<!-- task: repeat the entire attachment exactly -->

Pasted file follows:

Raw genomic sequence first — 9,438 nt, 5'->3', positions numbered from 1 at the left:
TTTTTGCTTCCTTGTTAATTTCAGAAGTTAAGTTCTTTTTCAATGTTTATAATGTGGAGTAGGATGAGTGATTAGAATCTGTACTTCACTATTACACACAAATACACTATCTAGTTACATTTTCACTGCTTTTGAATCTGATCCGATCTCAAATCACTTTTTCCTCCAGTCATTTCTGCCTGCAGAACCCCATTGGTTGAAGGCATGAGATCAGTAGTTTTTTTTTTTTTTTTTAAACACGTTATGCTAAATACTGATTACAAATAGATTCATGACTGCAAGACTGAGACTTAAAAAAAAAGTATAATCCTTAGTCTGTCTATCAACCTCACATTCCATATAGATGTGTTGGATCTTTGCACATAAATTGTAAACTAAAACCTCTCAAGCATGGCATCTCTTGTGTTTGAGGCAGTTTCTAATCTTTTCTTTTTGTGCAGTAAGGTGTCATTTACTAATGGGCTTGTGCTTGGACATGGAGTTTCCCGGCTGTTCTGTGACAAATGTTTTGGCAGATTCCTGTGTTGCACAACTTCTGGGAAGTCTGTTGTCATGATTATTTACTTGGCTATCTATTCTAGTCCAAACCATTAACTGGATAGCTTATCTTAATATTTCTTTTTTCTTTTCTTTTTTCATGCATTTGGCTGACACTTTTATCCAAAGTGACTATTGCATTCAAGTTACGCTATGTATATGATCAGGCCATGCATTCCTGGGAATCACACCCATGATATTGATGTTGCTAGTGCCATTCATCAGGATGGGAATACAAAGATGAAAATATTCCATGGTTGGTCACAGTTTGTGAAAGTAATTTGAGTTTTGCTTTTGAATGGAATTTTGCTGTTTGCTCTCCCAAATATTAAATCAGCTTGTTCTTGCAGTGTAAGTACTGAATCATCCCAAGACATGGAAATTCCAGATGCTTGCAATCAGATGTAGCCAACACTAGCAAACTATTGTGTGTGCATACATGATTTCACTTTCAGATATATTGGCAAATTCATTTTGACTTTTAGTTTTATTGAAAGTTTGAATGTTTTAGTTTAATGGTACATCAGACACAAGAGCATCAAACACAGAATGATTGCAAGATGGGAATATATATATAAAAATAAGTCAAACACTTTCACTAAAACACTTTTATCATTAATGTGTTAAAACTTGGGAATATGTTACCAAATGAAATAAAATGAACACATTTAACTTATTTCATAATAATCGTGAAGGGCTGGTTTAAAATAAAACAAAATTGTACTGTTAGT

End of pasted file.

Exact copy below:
Raw genomic sequence first — 9,438 nt, 5'->3', positions numbered from 1 at the left:
TTTTTGCTTCCTTGTTAATTTCAGAAGTTAAGTTCTTTTTCAATGTTTATAATGTGGAGTAGGATGAGTGATTAGAATCTGTACTTCACTATTACACACAAATACACTATCTAGTTACATTTTCACTGCTTTTGAATCTGATCCGATCTCAAATCACTTTTTCCTCCAGTCATTTCTGCCTGCAGAACCCCATTGGTTGAAGGCATGAGATCAGTAGTTTTTTTTTTTTTTTTTAAACACGTTATGCTAAATACTGATTACAAATAGATTCATGACTGCAAGACTGAGACTTAAAAAAAAAGTATAATCCTTAGTCTGTCTATCAACCTCACATTCCATATAGATGTGTTGGATCTTTGCACATAAATTGTAAACTAAAACCTCTCAAGCATGGCATCTCTTGTGTTTGAGGCAGTTTCTAATCTTTTCTTTTTGTGCAGTAAGGTGTCATTTACTAATGGGCTTGTGCTTGGACATGGAGTTTCCCGGCTGTTCTGTGACAAATGTTTTGGCAGATTCCTGTGTTGCACAACTTCTGGGAAGTCTGTTGTCATGATTATTTACTTGGCTATCTATTCTAGTCCAAACCATTAACTGGATAGCTTATCTTAATATTTCTTTTTTCTTTTCTTTTTTCATGCATTTGGCTGACACTTTTATCCAAAGTGACTATTGCATTCAAGTTACGCTATGTATATGATCAGGCCATGCATTCCTGGGAATCACACCCATGATATTGATGTTGCTAGTGCCATTCATCAGGATGGGAATACAAAGATGAAAATATTCCATGGTTGGTCACAGTTTGTGAAAGTAATTTGAGTTTTGCTTTTGAATGGAATTTTGCTGTTTGCTCTCCCAAATATTAAATCAGCTTGTTCTTGCAGTGTAAGTACTGAATCATCCCAAGACATGGAAATTCCAGATGCTTGCAATCAGATGTAGCCAACACTAGCAAACTATTGTGTGTGCATACATGATTTCACTTTCAGATATATTGGCAAATTCATTTTGACTTTTAGTTTTATTGAAAGTTTGAATGTTTTAGTTTAATGGTACATCAGACACAAGAGCATCAAACACAGAATGATTGCAAGATGGGAATATATATATAAAAATAAGTCAAACACTTTCACTAAAACACTTTTATCATTAATGTGTTAAAACTTGGGAATATGTTACCAAATGAAATAAAATGAACACATTTAACTTATTTCATAATAATCGTGAAGGGCTGGTTTAAAATAAAACAAAATTGTACTGTTAGT